Tuesday, 27 February 2018

Saltisford (hardly any snow here)

After doing a few chores and taking Buddy for a walk, we set off back to Warwick on Monday.  As I said yesterday, it’s expected that the canal will freeze for a week and, to be on the safe side, I wanted to get a pump out and fill up with water. 

The ice wasn’t particularly thick – about ¾” - but it still made that lovely noise as the bow broke through it.  Walkers and commuters on the towpath often stop to listen and exchange a few words in those conditions, and yesterday was no exception.

Breaking the ice can actually make it thicker which seems a bit obtuse.  As it breaks, large sheets come free and slide across the top of the unbroken ice.  This then doubles the thickness when it refreezes and then repeats when the next boat comes through.

As we approached Cape we passed some new houses.  I have noticed before that one of the houses has been building a collection of gin bottles on the fence that adjoins the cut.  They must have had a heavy Christmas because it looks completely full now.

When we reached Cape, I moored up to get the bottom lock set and saw that the next pound was completely ice-free.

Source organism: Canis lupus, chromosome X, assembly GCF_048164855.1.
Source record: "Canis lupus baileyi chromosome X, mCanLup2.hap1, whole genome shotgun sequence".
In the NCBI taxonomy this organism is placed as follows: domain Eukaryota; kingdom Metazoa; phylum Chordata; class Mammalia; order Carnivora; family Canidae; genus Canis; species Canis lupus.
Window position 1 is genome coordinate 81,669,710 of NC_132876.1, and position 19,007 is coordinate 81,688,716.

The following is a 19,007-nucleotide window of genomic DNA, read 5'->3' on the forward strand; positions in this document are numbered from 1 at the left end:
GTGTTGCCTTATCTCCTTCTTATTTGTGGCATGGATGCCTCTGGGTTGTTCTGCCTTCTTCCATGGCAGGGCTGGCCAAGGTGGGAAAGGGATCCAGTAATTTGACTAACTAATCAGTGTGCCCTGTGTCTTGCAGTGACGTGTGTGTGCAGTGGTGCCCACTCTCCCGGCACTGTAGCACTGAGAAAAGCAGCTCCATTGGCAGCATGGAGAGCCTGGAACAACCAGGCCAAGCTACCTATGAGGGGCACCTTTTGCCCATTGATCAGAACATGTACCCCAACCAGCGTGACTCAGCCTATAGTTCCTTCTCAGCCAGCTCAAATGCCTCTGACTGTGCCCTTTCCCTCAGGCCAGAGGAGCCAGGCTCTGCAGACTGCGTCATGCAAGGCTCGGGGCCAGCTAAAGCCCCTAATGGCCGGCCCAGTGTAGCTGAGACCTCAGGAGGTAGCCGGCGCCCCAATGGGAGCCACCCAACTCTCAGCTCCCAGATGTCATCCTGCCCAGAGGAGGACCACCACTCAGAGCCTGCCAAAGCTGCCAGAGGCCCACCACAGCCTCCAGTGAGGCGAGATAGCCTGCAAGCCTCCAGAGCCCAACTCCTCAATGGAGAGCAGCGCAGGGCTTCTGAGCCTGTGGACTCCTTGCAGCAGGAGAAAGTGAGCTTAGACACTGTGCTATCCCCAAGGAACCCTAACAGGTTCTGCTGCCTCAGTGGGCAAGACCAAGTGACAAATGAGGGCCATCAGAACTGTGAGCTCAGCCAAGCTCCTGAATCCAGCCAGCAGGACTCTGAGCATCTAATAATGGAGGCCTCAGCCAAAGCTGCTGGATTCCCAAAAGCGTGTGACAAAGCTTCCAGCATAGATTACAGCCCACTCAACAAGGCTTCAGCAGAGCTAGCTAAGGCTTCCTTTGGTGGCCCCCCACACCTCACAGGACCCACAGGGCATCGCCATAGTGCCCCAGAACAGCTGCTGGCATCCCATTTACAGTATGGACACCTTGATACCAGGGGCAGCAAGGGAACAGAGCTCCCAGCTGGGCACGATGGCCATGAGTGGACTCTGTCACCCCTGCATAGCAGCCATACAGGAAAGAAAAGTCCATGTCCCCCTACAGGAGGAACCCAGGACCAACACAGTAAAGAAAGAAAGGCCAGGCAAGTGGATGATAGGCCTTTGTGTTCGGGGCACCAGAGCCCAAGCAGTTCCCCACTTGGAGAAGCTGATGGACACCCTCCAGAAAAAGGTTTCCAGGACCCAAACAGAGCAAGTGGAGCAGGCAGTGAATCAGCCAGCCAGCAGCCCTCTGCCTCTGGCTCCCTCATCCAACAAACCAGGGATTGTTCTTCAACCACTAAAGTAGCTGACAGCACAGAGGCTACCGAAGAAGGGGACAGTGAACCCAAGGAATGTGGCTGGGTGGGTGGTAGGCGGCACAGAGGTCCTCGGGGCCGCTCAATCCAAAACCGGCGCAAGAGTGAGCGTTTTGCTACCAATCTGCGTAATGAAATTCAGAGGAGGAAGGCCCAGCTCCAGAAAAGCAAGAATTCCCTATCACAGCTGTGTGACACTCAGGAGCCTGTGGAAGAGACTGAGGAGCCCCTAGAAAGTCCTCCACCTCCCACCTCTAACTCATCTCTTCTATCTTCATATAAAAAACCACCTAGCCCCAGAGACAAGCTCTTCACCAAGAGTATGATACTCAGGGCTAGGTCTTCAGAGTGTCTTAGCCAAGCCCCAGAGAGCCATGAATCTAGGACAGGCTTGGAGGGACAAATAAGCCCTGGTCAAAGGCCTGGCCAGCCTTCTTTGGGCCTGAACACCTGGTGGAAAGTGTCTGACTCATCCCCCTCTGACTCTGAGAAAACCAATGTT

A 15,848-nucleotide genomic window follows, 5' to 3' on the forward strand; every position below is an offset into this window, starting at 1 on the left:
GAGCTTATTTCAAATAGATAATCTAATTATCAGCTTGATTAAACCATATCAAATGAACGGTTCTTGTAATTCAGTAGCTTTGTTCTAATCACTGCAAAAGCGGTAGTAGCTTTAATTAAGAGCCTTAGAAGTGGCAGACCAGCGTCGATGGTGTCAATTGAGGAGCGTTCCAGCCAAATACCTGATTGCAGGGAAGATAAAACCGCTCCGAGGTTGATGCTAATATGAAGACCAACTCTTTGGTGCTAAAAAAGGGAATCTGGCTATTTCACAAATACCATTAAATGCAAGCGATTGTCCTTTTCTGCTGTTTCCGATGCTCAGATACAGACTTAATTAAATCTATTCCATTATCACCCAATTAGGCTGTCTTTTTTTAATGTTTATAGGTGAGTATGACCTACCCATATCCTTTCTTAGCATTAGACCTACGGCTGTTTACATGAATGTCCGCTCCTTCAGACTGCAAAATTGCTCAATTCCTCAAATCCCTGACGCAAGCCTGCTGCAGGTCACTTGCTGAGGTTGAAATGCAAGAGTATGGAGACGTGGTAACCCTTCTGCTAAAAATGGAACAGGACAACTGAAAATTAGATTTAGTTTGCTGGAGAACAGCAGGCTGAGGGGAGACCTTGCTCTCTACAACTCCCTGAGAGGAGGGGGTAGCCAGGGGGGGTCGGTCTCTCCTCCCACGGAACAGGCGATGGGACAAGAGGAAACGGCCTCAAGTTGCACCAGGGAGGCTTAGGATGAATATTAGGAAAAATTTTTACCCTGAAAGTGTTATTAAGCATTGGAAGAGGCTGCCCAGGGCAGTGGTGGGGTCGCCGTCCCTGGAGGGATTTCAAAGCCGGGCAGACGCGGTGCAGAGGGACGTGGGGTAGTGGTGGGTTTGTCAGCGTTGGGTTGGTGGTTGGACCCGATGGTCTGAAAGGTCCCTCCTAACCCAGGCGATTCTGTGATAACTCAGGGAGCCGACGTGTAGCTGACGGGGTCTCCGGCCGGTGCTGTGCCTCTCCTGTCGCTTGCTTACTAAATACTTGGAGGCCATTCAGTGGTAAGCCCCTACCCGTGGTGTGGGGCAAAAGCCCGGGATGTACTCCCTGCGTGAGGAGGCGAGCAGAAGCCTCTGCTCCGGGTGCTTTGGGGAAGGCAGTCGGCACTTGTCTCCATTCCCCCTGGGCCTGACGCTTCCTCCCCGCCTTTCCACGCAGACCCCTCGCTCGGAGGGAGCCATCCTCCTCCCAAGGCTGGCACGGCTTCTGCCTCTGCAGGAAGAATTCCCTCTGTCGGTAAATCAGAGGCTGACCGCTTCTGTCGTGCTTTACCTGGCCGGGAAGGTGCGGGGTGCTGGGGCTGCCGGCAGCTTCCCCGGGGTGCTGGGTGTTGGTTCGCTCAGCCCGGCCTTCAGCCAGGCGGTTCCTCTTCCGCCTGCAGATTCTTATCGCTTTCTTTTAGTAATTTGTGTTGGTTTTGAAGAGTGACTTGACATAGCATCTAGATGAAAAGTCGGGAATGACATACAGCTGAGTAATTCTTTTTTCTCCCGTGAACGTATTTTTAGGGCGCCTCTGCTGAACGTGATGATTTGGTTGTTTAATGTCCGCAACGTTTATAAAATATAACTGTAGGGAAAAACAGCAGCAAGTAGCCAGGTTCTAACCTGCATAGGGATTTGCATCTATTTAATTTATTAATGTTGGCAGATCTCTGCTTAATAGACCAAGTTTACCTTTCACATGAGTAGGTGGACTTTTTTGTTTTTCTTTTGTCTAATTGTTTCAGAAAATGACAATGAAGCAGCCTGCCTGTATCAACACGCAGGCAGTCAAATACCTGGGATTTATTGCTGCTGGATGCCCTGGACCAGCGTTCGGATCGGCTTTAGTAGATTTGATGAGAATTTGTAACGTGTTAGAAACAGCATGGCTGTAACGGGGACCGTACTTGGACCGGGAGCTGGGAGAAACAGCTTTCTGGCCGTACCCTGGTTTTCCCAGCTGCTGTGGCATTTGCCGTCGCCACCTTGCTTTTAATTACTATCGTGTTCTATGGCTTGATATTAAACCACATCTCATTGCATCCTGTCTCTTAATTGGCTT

No ice between the two Cape locks

Going up Cape bottom lock

It was bitterly cold, so I had put Buddy’s coat on him as he would be standing on the back deck for most of the journey.

Waiting at the top lock – no ice up here

I had lunch whilst taking on water opposite the Cape of Good Hope pub and then continued on to the Saltisford arm.  The cut was still ice-free and there were just a few bits on the arm itself.  When I pulled up at the jetty, Les was working on the pump out machine.  When I came a month ago, he had had a new pump installed and, on that day, it had broken down and the engineers from Leesan fixed it whilst I waited.  This time, it had completely failed and had just been taken away.  Les was getting his previous pump back into service and it worked like a dream.

When we were finished, I reversed out of the arm and moored up just past the junction in the same spot we had been in a week ago.

Before it got dark, we went for a walk up the Hatton flight and stopped to have a look at how the works were getting on at lock #27.  Stop planks were fully in place below the bottom gates and above the top gates and the water had been pumped out.  Work was now going on to repair the cill which is why the lock needs to be completely dry.


During the week the old balance beams had been put on the new bottom lock gates so all that needs to be done to finish them off is to put the handrails back.

Moored back at the junction – iced up with a bit of snow on Tuesday morning

We don’t seem to be getting the heavy snow that was forecast so it will be interesting to see what this week really brings 😊


  1. You called them "Stop Planks" you have started talking the same language as the rest of us. :-)

    1. Haha. I thought someone would notice when I wrote it :)